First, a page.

Ancient Anxiety Attack Treatment You Can Do At Home

by : Matt Barlow



Anxiety attacks usually begin with feeling of generalized fear. This fear is not provoked in any way and may or may not be tied to a specific event or condition in your environment. Soon, the fear overcomes the mind and then the body begins to react.

The body reacts naturally by releasing more and more adrenaline into the bloodstream. In certain situations, when you are faced by an immediate threat, adrenaline is helpful and necessary for survival. But in the case of an anxiety attack, the fear is unfounded or blown out of proportion. Common symptoms include heart palpitations, increased heart rate to the point where you can feel your heart pounding in your chest. Next is a feeling of dizziness. The world around you appears as an illusion, changing quickly to the point where you don't even know where you are or what is going on. You may even feel that you are about to die or go insane. This feeling of dread and impending danger is common to most anxiety attacks.

There are two types of anxiety attacks, acute attacks and mild attacks. If you experience the above symptoms and are able to control them, then this would be classified as a mild attack. However, if you were completely debilitated and completely unconscious of your surroundings, then this would be classified as an acute anxiety attack.

In order to break the cycle of your anxiety attack, you must address the symptoms immediately, even though they may seem difficult to control. At the onset of your first symptom, try these steps to alleviate the condition:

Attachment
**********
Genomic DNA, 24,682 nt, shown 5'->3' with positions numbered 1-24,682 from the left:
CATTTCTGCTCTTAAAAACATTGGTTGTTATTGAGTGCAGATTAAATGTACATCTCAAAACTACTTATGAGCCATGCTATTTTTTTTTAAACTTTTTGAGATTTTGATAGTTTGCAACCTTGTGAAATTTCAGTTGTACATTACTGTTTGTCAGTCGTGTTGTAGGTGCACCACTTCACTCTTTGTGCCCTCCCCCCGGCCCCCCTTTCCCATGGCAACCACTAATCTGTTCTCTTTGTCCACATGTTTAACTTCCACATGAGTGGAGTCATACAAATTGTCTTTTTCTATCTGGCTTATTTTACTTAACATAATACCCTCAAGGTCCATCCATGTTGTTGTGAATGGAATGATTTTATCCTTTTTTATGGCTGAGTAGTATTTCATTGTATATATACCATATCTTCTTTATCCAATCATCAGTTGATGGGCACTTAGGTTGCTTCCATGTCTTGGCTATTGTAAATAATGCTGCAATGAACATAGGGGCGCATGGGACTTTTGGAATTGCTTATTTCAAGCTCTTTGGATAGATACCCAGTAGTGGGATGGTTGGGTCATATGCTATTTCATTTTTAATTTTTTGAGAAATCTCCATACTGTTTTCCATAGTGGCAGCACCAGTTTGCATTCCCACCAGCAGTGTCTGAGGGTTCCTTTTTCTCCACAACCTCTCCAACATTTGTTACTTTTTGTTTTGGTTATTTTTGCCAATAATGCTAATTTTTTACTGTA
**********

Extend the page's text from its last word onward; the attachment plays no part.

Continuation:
First Step: Stabilize the body through breath. You can use an ancient breathing exercise that has been used for millennia to stabilize the mind and body. The exercise is called "alternate nostril breathing". To perform alternate nostril breathing, you should use the thumb of the right hand to close off the right nostril and breathe in while counting to six. Breathe into the abdomen and then fill the chest lastly. Keep the breath held while you count to three. Then expel the breath out of the left nostril. When all of the CO2 is expelled, count to three. Now close the left nostril with the index and middle fingers and breath in through the right nostril while counting to six. Hold for a count of three, then expel the breath through the right nostril. Count to three with no breath in the lungs. Congratulations, you have finished round one! Repeat for a total of six rounds.

Doctors aren't completely sure what prompts anxiety attacks, but through careful observation and journal keeping, you may be able to arrive at the root of the condition. There are online coaches and mentors who specialize in anxiety prevention and helping you rid yourself of anxiety for good.